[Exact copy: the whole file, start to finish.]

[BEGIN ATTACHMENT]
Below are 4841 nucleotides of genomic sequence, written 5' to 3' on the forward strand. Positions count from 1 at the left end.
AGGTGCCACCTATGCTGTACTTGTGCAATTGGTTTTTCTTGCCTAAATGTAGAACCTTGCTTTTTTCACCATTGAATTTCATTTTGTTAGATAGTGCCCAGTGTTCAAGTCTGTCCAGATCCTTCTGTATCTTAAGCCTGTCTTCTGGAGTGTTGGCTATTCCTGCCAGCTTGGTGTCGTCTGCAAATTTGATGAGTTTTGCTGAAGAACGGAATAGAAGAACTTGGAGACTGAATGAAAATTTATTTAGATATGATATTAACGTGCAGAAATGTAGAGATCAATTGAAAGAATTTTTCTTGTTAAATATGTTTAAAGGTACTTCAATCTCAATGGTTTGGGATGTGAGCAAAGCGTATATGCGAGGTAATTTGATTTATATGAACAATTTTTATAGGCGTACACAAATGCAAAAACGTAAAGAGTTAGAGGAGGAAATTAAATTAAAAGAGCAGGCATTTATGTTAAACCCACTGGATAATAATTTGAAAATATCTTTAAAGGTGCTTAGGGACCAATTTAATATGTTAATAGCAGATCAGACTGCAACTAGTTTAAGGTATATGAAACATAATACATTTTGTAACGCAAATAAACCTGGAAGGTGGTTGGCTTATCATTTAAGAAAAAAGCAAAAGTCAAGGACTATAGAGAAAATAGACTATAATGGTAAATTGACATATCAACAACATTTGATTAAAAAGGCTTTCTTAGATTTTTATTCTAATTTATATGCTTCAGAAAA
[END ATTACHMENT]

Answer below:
Below are 4841 nucleotides of genomic sequence, written 5' to 3' on the forward strand. Positions count from 1 at the left end.
AGGTGCCACCTATGCTGTACTTGTGCAATTGGTTTTTCTTGCCTAAATGTAGAACCTTGCTTTTTTCACCATTGAATTTCATTTTGTTAGATAGTGCCCAGTGTTCAAGTCTGTCCAGATCCTTCTGTATCTTAAGCCTGTCTTCTGGAGTGTTGGCTATTCCTGCCAGCTTGGTGTCGTCTGCAAATTTGATGAGTTTTGCTGAAGAACGGAATAGAAGAACTTGGAGACTGAATGAAAATTTATTTAGATATGATATTAACGTGCAGAAATGTAGAGATCAATTGAAAGAATTTTTCTTGTTAAATATGTTTAAAGGTACTTCAATCTCAATGGTTTGGGATGTGAGCAAAGCGTATATGCGAGGTAATTTGATTTATATGAACAATTTTTATAGGCGTACACAAATGCAAAAACGTAAAGAGTTAGAGGAGGAAATTAAATTAAAAGAGCAGGCATTTATGTTAAACCCACTGGATAATAATTTGAAAATATCTTTAAAGGTGCTTAGGGACCAATTTAATATGTTAATAGCAGATCAGACTGCAACTAGTTTAAGGTATATGAAACATAATACATTTTGTAACGCAAATAAACCTGGAAGGTGGTTGGCTTATCATTTAAGAAAAAAGCAAAAGTCAAGGACTATAGAGAAAATAGACTATAATGGTAAATTGACATATCAACAACATTTGATTAAAAAGGCTTTCTTAGATTTTTATTCTAATTTATATGCTTCAGAAAA